Argentinian Early Modern composer Constantino Vicente Gaito [1878-1945] wrote just two string quartets. Although I hear traces of Debussy, Ravel and Dvorak in this work, I still believe that Gaito has his own unique voice.
The Second Quartet, titled Incaico (Inca), is in three movements.
A solo cello statement opens the work before it bursts into life. The music is very busy and filled with an abundance of melodic ideas and harmonies. Settling into a pastoral section, the cello can be heard with developments of its opening theme. A pizzicato background allows the violins to express in a slightly Spanish style, which is most alluring. A subtle hint of drama leads to several changes in tonality and stronger melodies. This first movement is basically in a Late Romantic style but the threads of Debussy and Ravel give the music a more Modern character. Now the violins start to build with ascending melodic thrusts but soon return to a more measured feeling. A section of sprightly, dancing violins is complemented by rhythmic thrusts from the ensemble. A shrill violin causes the ensemble to return to a passage of rich resonance, and an extended faded ending.
The second movement, marked andante espressivo, features a pizzicato viola motif which, although played in a common time signature, varies its emphasis on different notes, leading to a fascinating feeling. Overlaid on this is a solo violin which crafts an especially attractive melody. With the viola motif continuing, the cello now takes the place of the violin, albeit briefly and brings about a transformation in the music. The viola ceases its rhythm and a sumptuous soundscape unfolds – the violins are trance-like as they move into their upper registers. Slowly the ensemble regathers and the violins adopt a more traditional approach. Again the violins go solo and a pause sees the viola motif return with one solo violin, similar to the opening. A further lush passage is brief and the music progresses into a galloping rhythmic pattern, which again sounds Spanish. There is a good deal of tension here with unusual rhythmic punctuations set against violin melodies. When this concludes, the two violins once more rise into a higher register for a plaintive duet. Very gently the other instruments resume with subtle harmonies, and a very peaceful mood ensues. The end is a mini-section which unfolds in a beguiling manner.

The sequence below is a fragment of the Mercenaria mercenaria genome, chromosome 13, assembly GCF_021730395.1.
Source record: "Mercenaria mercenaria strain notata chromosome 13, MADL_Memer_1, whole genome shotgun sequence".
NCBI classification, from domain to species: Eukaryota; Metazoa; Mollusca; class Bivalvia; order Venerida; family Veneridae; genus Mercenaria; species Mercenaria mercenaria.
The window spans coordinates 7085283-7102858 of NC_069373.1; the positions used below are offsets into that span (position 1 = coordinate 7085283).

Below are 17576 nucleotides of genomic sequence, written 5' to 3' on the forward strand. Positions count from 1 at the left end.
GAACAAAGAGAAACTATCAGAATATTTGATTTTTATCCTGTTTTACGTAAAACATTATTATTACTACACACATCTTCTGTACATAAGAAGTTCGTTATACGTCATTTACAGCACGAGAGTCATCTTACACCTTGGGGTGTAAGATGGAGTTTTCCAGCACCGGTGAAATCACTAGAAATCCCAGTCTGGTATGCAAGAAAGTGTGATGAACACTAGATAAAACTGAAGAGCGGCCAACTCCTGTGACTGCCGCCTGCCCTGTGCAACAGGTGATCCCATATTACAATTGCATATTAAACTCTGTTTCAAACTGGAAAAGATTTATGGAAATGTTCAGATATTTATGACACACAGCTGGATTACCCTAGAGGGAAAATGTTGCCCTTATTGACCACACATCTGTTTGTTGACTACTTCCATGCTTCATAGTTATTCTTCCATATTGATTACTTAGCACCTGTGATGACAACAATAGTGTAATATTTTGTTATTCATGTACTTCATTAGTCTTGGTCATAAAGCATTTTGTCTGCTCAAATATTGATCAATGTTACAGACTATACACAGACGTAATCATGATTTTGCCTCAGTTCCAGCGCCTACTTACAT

The final movement commences with the most rhythmic music heard thus far. This jaunty feeling continues with layers of sweeping violin melodies, again sounding Romantic. Now the tempo increases, but not the intensity although perhaps the violins are a little more earnest. Strong chords dominate for a time, however the dynamics are still measured. This feeling continues for an extended period, with some rapid-fire violin lines fuelling the fire. A pause finally brings about a change into a slow, sparse passage where one violin laments in a wonderful manner. Again this is an extended passage which suddenly increases in intensity to conclude.
As previously noted, the composer’s two quartets reveal a unique, uncharacteristically bright Early Modern sound. There are many fine moments and textures to be found here.
The review CD, String Quartets performed by the Sarastro Quartett on the Tradition Recordings label is only semi-available. Amazon US have a copy but not UK. Both sites offer the music as a download.
Listenability: Surprisingly optimistic, sometimes Impressionistic Early Modern works.